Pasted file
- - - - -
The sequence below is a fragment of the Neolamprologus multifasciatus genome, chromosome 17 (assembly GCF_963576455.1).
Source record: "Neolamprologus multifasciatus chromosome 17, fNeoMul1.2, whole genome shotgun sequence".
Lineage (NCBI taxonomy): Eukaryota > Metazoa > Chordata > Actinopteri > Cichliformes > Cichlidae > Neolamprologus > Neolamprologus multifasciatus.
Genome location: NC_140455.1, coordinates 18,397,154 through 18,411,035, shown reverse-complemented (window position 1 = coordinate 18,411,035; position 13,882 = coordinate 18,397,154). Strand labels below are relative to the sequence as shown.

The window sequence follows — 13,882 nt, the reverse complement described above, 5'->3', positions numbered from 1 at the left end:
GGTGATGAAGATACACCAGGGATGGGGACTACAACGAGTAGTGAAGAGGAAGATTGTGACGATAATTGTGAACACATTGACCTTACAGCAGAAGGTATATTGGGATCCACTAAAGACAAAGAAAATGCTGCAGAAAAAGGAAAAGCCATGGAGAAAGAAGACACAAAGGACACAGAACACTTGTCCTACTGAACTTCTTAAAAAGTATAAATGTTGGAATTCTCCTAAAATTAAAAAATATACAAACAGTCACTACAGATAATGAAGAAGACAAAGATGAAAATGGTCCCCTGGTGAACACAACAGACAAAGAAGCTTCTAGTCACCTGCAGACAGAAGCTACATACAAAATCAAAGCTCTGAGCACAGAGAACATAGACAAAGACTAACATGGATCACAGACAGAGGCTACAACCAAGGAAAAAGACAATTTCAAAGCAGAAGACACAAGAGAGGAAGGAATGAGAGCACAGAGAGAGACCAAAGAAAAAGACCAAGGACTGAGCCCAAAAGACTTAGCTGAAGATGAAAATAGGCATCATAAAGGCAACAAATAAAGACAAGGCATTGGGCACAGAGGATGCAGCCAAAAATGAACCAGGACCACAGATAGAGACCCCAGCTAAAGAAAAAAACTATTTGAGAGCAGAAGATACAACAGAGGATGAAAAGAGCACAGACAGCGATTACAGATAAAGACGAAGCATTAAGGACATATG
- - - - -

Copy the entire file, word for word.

The sequence below is a fragment of the Neolamprologus multifasciatus genome, chromosome 17 (assembly GCF_963576455.1).
Source record: "Neolamprologus multifasciatus chromosome 17, fNeoMul1.2, whole genome shotgun sequence".
Lineage (NCBI taxonomy): Eukaryota > Metazoa > Chordata > Actinopteri > Cichliformes > Cichlidae > Neolamprologus > Neolamprologus multifasciatus.
Genome location: NC_140455.1, coordinates 18,397,154 through 18,411,035, shown reverse-complemented (window position 1 = coordinate 18,411,035; position 13,882 = coordinate 18,397,154). Strand labels below are relative to the sequence as shown.

The window sequence follows — 13,882 nt, the reverse complement described above, 5'->3', positions numbered from 1 at the left end:
GGTGATGAAGATACACCAGGGATGGGGACTACAACGAGTAGTGAAGAGGAAGATTGTGACGATAATTGTGAACACATTGACCTTACAGCAGAAGGTATATTGGGATCCACTAAAGACAAAGAAAATGCTGCAGAAAAAGGAAAAGCCATGGAGAAAGAAGACACAAAGGACACAGAACACTTGTCCTACTGAACTTCTTAAAAAGTATAAATGTTGGAATTCTCCTAAAATTAAAAAATATACAAACAGTCACTACAGATAATGAAGAAGACAAAGATGAAAATGGTCCCCTGGTGAACACAACAGACAAAGAAGCTTCTAGTCACCTGCAGACAGAAGCTACATACAAAATCAAAGCTCTGAGCACAGAGAACATAGACAAAGACTAACATGGATCACAGACAGAGGCTACAACCAAGGAAAAAGACAATTTCAAAGCAGAAGACACAAGAGAGGAAGGAATGAGAGCACAGAGAGAGACCAAAGAAAAAGACCAAGGACTGAGCCCAAAAGACTTAGCTGAAGATGAAAATAGGCATCATAAAGGCAACAAATAAAGACAAGGCATTGGGCACAGAGGATGCAGCCAAAAATGAACCAGGACCACAGATAGAGACCCCAGCTAAAGAAAAAAACTATTTGAGAGCAGAAGATACAACAGAGGATGAAAAGAGCACAGACAGCGATTACAGATAAAGACGAAGCATTAAGGACATATG